Saturday, March 22, 2014

The Museum of Extraordinary Things by Alice Hoffman

This is the story of an electric and impassioned love between two vastly different souls in New York during the volatile first decades of the 20th century. 

Coralie Sardie is the daughter of the sinister impresario behind The Museum of Extraordinary Things, a Coney Island boardwalk freak show that thrills the masses.  An exceptional swimmer, Coralie appears as the Mermaid in her father's "museum," alongside performers like the wolfman, the Butterfly Girl, and a 100 year old turtle.  One night Coralie stumbles upon a striking young man taking pictures of moonlit trees in the woods off the Hudson River.  The photographer, Eddie Cohen, is a Russian immigrant who has run away from his father's Lower East Side Orthodox community and his job as a tailor's apprentice.  When Eddie photographs the devastation on the streets of New York following the infamous Triangle Shirtwaist Factory fire, he becomes embroiled in the suspicious mystery behind a young woman's disappearance and ignites the heart of Coralie.  

New York itself becomes a character in this magic, romantic, and masterful tale well told by Hoffman.  The descriptions of New York City around 1911 are superb. And the two historical events that the fiction is based between (The Triangle Shirtwaist Fire and the Dreamland Amusement Park Fire) were horrific happenings.  She also has a further reading list in the back of the book that gives you excellent supplementary information about Coney Island, the Lower East Side and Triangle Fire, and even further Photography references.  I know this book is going to resonate with me for a long time.

I also enjoyed her earlier book "The Dovekeepers," which was a tour de force of research and imagination concerning Masada, the ancient fortress on top of a rock plateau on the eastern edge of the Judaean Desert, overlooking the Dead Sea.

Sunday, March 16, 2014

Looking for Me by Beth Hoffman


Teddi Overman found a broken down chair on the side of the road in rural Kentucky, lugged it home, reconditioned it, and sold it for way more than she expected—and in the process found her life’s work.  She took other people’s castoffs and turned them into beautifully restored antiques and even managed to open her own shop in Charleston.  But Teddi has a big hole in that perfect life, due to the mysterious disappearance of her brother Josh and the shattered family relationships that disappearance left behind.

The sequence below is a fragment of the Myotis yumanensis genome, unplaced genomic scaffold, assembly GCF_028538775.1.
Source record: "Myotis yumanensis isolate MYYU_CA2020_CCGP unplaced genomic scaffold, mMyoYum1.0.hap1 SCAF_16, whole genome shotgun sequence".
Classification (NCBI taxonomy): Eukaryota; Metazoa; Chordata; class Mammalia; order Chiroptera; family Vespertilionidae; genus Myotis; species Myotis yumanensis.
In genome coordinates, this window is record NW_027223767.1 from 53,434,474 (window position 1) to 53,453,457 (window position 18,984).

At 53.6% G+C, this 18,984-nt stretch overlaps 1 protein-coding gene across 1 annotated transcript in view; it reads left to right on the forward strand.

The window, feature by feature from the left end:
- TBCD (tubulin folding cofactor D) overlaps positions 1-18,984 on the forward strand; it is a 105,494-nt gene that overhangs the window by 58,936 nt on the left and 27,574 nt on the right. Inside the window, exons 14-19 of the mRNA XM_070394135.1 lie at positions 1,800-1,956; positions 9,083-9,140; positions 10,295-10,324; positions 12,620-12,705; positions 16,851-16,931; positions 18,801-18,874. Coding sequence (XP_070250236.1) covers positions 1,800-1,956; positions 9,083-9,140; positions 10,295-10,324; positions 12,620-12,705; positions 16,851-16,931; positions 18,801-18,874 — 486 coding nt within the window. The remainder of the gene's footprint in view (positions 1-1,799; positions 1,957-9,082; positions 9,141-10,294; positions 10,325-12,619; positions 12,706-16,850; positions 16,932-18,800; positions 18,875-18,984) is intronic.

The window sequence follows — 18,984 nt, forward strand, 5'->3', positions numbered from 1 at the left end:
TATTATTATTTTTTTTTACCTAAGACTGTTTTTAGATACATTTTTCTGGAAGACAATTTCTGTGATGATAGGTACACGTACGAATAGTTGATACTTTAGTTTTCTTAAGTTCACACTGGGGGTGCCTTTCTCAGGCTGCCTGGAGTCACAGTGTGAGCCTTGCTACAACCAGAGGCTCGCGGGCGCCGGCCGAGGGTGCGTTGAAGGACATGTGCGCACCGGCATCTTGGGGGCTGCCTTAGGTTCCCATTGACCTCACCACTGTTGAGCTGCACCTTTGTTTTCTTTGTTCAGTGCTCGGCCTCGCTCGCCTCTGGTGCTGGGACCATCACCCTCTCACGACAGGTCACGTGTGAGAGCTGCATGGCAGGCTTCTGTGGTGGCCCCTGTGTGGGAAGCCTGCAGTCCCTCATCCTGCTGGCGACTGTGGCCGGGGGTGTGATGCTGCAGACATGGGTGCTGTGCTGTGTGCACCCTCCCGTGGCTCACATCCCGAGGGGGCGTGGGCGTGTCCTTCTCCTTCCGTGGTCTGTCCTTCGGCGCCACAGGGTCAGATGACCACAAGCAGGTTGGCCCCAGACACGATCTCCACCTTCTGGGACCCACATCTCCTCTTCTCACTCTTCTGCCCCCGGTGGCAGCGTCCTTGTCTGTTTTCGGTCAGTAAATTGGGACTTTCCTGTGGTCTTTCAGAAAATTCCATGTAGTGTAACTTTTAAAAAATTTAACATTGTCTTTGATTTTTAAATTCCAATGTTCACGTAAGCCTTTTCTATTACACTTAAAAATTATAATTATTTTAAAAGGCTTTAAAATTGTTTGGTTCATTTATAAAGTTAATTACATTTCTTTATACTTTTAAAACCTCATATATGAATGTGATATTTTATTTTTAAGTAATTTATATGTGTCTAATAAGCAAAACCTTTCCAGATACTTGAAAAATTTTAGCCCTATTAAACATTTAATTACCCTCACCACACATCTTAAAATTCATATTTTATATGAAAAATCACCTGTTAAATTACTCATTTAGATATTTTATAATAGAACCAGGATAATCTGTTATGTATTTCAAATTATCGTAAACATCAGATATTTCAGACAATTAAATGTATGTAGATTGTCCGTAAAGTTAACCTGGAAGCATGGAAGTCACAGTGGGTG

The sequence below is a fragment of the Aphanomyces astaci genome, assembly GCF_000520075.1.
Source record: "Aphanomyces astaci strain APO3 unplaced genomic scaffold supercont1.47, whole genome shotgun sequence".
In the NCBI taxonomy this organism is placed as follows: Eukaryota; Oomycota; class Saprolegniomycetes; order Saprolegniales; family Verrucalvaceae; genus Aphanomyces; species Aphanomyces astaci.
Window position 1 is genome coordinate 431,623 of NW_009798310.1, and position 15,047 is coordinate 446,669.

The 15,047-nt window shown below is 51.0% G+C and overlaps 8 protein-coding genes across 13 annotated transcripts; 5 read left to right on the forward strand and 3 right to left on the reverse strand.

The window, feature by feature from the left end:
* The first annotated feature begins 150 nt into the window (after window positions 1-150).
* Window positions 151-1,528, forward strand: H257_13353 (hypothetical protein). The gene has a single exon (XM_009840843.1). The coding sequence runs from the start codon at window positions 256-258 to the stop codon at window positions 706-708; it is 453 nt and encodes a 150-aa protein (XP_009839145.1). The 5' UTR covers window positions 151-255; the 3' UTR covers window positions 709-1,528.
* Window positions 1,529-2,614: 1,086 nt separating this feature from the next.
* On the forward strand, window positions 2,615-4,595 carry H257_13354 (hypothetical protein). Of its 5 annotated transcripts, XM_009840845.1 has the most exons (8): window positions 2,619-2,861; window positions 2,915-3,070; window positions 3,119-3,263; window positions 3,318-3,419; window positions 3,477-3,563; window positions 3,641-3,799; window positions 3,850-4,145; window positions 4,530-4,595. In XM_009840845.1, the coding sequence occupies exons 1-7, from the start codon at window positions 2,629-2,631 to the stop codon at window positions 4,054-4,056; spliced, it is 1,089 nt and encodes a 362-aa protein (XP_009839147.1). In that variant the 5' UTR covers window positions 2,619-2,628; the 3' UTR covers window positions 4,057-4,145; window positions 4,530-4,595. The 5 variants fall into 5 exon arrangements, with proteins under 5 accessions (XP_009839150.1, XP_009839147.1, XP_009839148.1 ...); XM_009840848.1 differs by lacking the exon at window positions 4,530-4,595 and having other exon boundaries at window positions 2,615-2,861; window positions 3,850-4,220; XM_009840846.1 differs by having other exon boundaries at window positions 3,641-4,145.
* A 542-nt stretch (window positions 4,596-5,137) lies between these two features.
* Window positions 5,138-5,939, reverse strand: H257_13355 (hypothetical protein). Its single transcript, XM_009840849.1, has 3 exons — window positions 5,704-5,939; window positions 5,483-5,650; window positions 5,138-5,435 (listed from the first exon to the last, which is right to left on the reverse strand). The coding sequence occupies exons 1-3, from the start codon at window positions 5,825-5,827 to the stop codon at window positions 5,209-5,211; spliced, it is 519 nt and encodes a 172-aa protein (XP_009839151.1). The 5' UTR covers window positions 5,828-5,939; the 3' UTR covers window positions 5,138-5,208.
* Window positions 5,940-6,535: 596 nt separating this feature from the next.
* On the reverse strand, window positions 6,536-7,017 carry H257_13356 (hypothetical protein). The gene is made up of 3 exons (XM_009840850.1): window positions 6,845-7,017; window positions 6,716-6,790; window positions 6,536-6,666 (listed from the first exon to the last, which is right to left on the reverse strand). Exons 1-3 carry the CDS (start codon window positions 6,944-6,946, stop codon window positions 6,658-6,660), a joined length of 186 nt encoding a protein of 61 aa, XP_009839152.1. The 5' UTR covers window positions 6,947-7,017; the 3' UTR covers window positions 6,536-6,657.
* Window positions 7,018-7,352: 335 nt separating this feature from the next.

There are so many different elements to this story.  It's a story about following your dreams, disappointing a parent, and severing ties to your childhood home.  There are little bits of wisdom woven through the story that are indeed quite charming.  "Never tie your happiness to the tail of someone else's kite."  "Maybe that's what love does--smooths the hard edges of life, giving us a gentle place to land when we fall and lessening our bruises when we do."  Or, "Sometimes it's not what we hold on to that shapes our lives--it's what we're willing to let go of."  This southern novel will appeal to nature lovers and romantics with its evocative use of descriptive language and its engaging and powerful story.  There is great authenticity in her descriptions of rural Kentucky and her understanding of family relationships is wonderfully displayed in her dialogue.  A very enjoyable read.  

Tuesday, March 4, 2014

Ice Dogs by Terry Lynn Johnson

This Junior Library Guild selection written by a woman who is a musher herself has a visually striking cover and a story that matches it.  Terry Lynn Johnson writes outdoor adventures for young adults and works as a Conservation Officer near Whitefish Falls, Ontario.  You can find out more about Terry Lynn Johnson by visiting her website where she has information about her books and articles as well as photos and links and a nice blog too.

Fourteen year old Victoria Secord (an Alaskan dogsled racer) is on a routine outing with her dogs when she comes across an injured "city boy" and gets lost in a freak snowstorm.  As the temperature drops and her meager food supply runs out, she realizes it is up to her to find a way to save them all.  Victoria is an independent and self-reliant young lady, and thanks to the excellent training she received from her father is fairly well equipped to survive in the Alaskan bush.  But she is carrying some extra emotional baggage of her own during this struggle because she still hasn't come to terms with her father's tragic death in that same unforgiving wilderness. 

The author does an excellent job of  weaving together a tale of wilderness survival, dog team lore, and a coming of age story of a girl with heart and backbone who by the end of the story has come to terms with the loss of her beloved father and finds within herself the strength and fortitude to not only survive, but thrive.  This has been called the female version of Hatchet, and her writing has been compared to Gary Paulsen, Farley Mowat, and Jean Craighead George; noteworthy praise indeed.

I highly recommend this suspenseful tale that is an intense page turner and makes you feel like you are mushing along with Victoria, Bean, Drift, and the others as they try to fight their way to safety through the Alaskan wilderness.

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